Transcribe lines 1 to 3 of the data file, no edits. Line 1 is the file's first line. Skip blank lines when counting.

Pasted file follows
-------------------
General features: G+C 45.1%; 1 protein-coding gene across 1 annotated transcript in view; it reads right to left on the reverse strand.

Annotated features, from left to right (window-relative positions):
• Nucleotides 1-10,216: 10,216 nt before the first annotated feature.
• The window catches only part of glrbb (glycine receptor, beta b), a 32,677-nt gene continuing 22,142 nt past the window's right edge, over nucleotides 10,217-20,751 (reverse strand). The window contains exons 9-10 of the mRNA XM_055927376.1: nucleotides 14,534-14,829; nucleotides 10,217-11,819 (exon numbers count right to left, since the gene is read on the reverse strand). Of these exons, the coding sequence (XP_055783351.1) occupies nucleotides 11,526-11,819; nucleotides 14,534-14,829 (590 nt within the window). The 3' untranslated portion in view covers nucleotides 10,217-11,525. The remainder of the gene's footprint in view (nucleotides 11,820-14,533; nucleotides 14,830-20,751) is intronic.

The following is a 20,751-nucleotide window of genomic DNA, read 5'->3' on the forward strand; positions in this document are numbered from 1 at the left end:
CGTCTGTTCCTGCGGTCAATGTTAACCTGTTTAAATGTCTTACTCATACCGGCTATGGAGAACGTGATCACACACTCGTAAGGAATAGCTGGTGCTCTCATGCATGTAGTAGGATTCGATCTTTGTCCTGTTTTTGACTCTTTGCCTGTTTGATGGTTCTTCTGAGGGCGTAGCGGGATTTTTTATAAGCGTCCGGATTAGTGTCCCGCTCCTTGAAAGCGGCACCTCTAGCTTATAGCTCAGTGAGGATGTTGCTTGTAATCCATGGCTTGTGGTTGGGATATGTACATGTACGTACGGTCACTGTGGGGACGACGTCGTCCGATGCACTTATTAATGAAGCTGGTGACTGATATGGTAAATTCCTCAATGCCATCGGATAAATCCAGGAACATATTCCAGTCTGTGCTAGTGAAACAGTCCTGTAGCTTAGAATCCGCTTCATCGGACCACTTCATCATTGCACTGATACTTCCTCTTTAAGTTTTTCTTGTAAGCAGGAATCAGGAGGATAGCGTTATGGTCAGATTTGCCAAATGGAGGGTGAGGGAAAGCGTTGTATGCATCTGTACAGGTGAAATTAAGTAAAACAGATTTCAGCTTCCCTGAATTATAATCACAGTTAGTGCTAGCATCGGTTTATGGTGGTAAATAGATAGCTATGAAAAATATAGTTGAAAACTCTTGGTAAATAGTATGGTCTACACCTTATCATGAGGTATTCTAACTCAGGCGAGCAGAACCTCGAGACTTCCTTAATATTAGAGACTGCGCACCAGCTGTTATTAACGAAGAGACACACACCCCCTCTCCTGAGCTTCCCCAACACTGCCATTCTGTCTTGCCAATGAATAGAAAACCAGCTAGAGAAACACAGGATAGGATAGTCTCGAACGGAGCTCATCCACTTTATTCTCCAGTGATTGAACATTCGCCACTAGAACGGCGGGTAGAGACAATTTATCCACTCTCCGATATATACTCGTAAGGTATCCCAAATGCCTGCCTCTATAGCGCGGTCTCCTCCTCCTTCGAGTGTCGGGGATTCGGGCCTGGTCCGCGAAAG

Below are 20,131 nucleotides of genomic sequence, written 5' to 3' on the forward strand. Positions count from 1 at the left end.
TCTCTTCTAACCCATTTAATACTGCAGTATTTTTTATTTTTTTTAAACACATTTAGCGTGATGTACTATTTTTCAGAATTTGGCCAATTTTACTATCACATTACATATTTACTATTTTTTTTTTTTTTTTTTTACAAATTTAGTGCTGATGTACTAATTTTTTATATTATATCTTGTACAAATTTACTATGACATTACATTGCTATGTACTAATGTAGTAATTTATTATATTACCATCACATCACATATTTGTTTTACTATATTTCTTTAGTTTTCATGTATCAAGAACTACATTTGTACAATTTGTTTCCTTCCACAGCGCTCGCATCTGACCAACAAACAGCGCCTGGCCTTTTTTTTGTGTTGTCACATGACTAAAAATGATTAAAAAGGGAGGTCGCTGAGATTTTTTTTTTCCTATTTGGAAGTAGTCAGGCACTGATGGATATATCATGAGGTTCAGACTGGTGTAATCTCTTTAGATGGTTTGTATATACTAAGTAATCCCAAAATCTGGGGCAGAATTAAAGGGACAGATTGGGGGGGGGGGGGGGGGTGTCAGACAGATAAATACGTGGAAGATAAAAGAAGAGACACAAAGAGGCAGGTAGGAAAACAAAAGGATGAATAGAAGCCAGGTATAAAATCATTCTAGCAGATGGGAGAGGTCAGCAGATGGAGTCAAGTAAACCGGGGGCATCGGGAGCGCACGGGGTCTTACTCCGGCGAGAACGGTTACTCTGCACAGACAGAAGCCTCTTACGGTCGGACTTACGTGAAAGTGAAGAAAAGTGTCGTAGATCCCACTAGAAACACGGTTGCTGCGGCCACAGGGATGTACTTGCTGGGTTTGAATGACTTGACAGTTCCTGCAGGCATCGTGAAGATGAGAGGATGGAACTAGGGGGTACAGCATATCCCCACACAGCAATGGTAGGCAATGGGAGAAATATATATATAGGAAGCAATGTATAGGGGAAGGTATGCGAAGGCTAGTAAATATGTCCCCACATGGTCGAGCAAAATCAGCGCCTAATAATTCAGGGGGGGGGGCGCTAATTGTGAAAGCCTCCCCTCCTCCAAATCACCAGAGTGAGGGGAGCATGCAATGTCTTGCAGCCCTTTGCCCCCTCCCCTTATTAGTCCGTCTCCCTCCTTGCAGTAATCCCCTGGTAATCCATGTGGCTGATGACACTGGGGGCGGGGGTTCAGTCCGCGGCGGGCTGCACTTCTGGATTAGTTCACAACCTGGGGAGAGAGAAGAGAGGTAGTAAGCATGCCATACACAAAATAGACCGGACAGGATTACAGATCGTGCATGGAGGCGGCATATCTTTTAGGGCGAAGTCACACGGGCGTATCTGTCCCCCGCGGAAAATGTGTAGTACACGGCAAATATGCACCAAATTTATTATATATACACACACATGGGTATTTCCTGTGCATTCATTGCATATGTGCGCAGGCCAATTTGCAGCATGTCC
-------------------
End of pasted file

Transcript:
General features: G+C 45.1%; 1 protein-coding gene across 1 annotated transcript in view; it reads right to left on the reverse strand.

Annotated features, from left to right (window-relative positions):
• Nucleotides 1-10,216: 10,216 nt before the first annotated feature.